In case you haven't heard, I'm a HUGE fan of Julia from Simply Living Well. Julia is from Chicago and hosts one of my favourite Instagram accounts @simply.living.well - Julia is the queen of living a simple, slow, and sustainable life both in her home and with her children.
We've been fortunate enough to get ideas from Julia for some zero waste snacks, just in time for Zero Waste Week. Check them out below! And if you'd like to find out more about Julia, you can visit her website here or follow her on Instagram here.
Written by @simply.living.well
Grocery shopping presents a significant opportunity for reducing waste. There are rolls of plastic bags waiting to be used in the produce and bulk shopping aisles and most items come in some form of disposable packaging, whether it be berry cartons, yogurt cups, or single-use plastic wrappers. Everything is packaged for convenience, it seems – even vegetables can be found chopped, pre-washed, and sealed in plastic bags or shrink-wrapped containers.
Over the years, I’ve picked up a few best practices for avoiding shopping-related waste. For example, we try our best to shop the periphery of the grocery store, where we buy real, whole foods our grandparents would have recognised. When it comes to fruits and veggies, we buy them loose, either by placing them directly in our cart or in our own reusable cloth bags. When possible (but not during the COVID-19 outbreak!), we also shop the bulk aisles, where we use our own cloth bags to load up on dried fruits, grains, seeds, nuts, and spices. When stores allow it, we even use our own containers to purchase cheese, bread, meat, and olives.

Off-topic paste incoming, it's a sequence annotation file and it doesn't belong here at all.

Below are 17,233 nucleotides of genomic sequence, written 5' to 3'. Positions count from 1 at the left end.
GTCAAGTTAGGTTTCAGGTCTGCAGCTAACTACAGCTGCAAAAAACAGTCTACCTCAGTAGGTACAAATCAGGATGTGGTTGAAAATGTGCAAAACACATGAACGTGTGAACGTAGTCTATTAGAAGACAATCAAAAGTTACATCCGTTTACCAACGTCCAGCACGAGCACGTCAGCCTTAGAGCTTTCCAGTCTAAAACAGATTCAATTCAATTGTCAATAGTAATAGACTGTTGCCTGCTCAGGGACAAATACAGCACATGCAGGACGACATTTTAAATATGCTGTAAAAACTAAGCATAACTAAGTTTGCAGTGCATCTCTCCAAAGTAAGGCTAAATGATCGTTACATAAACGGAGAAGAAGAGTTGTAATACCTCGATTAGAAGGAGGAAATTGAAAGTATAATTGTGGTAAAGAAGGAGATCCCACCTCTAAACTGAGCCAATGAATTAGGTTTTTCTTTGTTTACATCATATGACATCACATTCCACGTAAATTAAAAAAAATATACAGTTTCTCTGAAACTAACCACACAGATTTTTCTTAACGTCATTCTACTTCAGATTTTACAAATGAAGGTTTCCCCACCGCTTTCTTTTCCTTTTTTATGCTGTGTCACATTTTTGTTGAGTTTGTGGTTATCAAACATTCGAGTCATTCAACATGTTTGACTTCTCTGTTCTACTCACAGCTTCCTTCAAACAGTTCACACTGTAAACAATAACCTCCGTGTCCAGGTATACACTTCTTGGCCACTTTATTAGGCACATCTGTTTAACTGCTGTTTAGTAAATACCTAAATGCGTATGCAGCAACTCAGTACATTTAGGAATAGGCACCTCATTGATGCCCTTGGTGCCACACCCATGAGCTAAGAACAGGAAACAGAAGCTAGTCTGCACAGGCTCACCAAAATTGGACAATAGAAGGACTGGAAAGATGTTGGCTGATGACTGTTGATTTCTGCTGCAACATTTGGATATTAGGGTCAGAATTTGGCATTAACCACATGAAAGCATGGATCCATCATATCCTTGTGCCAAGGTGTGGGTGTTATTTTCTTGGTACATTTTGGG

When it comes to shopping for snacks, waste might feel inevitable, especially if you’re in the habit of reaching for bags of pretzels and chips, boxes of cookies and crackers, and individually-wrapped granola bars. But snacking doesn’t have to mean buying heavily processed and packaged foods. In fact, one of the things I appreciate most about zero-waste is that it lends itself to eating simply and healthfully, with emphasis on real, whole foods. In our home, we tend to snack on produce, foods we can purchase from bulk bins or simple homemade treats that can be prepared on the spot or in advance.
Below are some of my family’s favourite low-waste snacks. Most of them are appropriate for work, at home, at the office, or on the go. For simple, waste-free storage, I use mason jars, silicone bags, or lightweight stainless storage containers. I also keep a zero-waste kit in the car or on a hook by the door to ensure we’re prepared and have reusables, even when we’re in a hurry. As most zero-wasters will tell you, being prepared is the best way to avoid waste. In our home, a typical zero-waste kit includes a reusable water bottle, cloth napkins, a fork and spoon, a metal straw, and a silicone bag or stainless steel tiffin can.
Fresh fruits and veggies. Seasonal fruit makes a healthy and convenient snack, especially when it’s been washed and cut in advance. A whole, uncut watermelon isn’t something you’ll grab in a pinch, but if it’s been pre-cut and stowed away in a container, it’ll get eaten in a jiff.
Apple or banana slices topped with nut butter. For a more decadent snack, you can drizzle the nut butter with honey and sprinkle it with chocolate chips.